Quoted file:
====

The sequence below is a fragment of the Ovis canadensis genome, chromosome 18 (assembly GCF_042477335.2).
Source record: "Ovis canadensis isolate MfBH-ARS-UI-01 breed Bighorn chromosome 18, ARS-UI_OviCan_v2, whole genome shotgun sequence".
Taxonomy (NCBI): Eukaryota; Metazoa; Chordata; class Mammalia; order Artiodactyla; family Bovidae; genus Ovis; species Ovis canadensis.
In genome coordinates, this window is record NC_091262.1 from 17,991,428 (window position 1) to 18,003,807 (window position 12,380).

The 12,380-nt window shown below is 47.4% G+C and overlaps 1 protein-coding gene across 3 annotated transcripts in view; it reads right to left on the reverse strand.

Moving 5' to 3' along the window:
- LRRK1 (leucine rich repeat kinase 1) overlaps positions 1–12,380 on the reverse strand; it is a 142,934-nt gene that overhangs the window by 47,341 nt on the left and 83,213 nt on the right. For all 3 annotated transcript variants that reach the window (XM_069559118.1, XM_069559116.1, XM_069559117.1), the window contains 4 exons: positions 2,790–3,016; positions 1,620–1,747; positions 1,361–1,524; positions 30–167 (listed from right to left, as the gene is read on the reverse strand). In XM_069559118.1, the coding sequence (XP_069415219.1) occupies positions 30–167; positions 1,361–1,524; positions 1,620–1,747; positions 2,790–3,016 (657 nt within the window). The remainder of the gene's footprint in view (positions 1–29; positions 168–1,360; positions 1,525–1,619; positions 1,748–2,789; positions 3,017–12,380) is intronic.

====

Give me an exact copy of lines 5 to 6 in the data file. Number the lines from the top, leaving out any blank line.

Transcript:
The 12,380-nt window shown below is 47.4% G+C and overlaps 1 protein-coding gene across 3 annotated transcripts in view; it reads right to left on the reverse strand.

Moving 5' to 3' along the window: